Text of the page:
“Body Building With Bar Bells and Dumbbells” by Richard Kline, listed on EBay as Buy It Now for $29.99.
Long before the advent of personal trainers, workout gyms, weight lifting and cross-training, some movie stars worked out to get in shape, stay slim and trim, or to be prepared for active roles. Action hero Douglas Fairbanks exercised multiple hours a day, sculpting his body into a fine physical specimen capable of handling complicated stunts. Others worked to maintain slim figures.
Richard Kline, the first physical instructor and manager of the Paramount Studios gym, in what is now the Hollywood Heritage Museum, developed exercises to focus on problem areas of the body as well as created exercise routines to “streamline the stars,” as the Los Angeles Times called it. He could in effect be called the first personal trainer for the entertainment industry.
Note: To highlight the Lasky-DeMille and “The Squaw Man” Centennial, the Hollywood Chamber of Commerce is hosting a celebration Tuesday, July 1 from 5 p.m. to 8 p.m. in the parking lot outside the Hollywood Heritage Museum, featuring beer and wine, ice cream photo stations, vintage cars, face painters, games, horses and a fire engine. Tickets cost $10. Parking is available entering from Odin Street. Marc Wanamaker and I will be giving a presentation in the barn on the building and filmmakers’ history.
Per Picture-Goer magazine, Kline was born in Maine in 1906, and as a young man, the strong Kline could lift any two boys his size. Lying about his age and joining the Marines at 14, he studied physical culture and calisthenics. Upon discharge, Kline joined the Chautauqua Circuit, acting as a strongman before landing in Atlantic City. In 1925, he sold city officials on teaching physical exercises to giant classes on Atlantic City beaches. Kline was discovered by a Paramount executive acting as a strongman on the vaudeville circuit and brought him west to manage the studio gym, “the famous Lasky barn, where Jesse Lasky produced, and Cecil B. DeMille directed, “The Squaw Man.”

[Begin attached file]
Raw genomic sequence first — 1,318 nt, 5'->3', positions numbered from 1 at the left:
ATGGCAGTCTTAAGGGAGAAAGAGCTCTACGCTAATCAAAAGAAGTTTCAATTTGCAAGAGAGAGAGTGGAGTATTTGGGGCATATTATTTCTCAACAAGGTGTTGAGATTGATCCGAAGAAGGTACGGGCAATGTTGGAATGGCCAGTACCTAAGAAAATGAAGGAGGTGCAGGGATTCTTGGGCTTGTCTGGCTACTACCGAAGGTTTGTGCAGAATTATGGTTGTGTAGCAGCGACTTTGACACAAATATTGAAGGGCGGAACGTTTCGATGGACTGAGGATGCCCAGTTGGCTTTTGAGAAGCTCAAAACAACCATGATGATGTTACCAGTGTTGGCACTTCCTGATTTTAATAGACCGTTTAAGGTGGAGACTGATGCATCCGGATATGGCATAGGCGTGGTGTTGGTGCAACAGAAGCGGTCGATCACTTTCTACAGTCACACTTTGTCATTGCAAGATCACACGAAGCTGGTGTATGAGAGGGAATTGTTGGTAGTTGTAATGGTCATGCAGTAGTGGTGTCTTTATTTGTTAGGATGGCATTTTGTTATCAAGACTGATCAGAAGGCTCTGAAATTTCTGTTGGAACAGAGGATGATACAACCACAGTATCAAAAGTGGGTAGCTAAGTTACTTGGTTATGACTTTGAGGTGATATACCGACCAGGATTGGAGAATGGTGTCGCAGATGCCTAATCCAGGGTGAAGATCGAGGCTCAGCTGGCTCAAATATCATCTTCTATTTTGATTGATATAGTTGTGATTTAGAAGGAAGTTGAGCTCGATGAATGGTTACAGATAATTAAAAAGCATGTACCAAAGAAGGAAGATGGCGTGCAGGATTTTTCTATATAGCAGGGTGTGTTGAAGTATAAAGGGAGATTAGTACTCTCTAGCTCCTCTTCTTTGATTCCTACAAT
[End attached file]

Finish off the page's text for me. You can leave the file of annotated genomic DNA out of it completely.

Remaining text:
“Hollywood Exercises and Diets” and a Richard Kline magazine listed on EBay as Buy It Now for $8.99.
Kline was hired to make movie stars “look like what they ain’t,” per a Sept. 22, 1940, article in the Los Angeles Times. 5 feet 11 inches of solid muscle, the 190-pound Kline devised exercises and trained such stars as George Bancroft, Poli Negri, Richard Dix, Clara Bow, Fred MacMurray, Randolph Scott and Gary Cooper. In fact, Kline considered Cooper one of his better pupils, and described him as unaffected, good natured and serious.
Trainer Kline helped Ida Lupino lose weight, created rhythmic conditioning exercises to keep Dorothy Lamour graceful and subtle, and devised exercises to help Marlene Dietrich’s 12-year-old daughter Maria get in shape.
As Kline told “Picture-Goer,” “Hollywood’s modern stars exercise so that they may not only have streamlined figures, but also to develop the qualities of glamour, rhythm of movement and vibrant good health. …Many men and women in the forties, or even the fifties, would be considered in the prime of life if they would only exercise properly and consistently.”
In the early 1930s, Modern Screen ran a series of articles in which Kline devised exercises to tone certain areas of the body, demonstrated by Paramount starlets like Lupino and Grace Bradley. Kline organized these into a flashy color booklet called “The Hollywood Way to a Beautiful Body” and sold by Dell Publishing (publisher of Modern Screen) in 1937.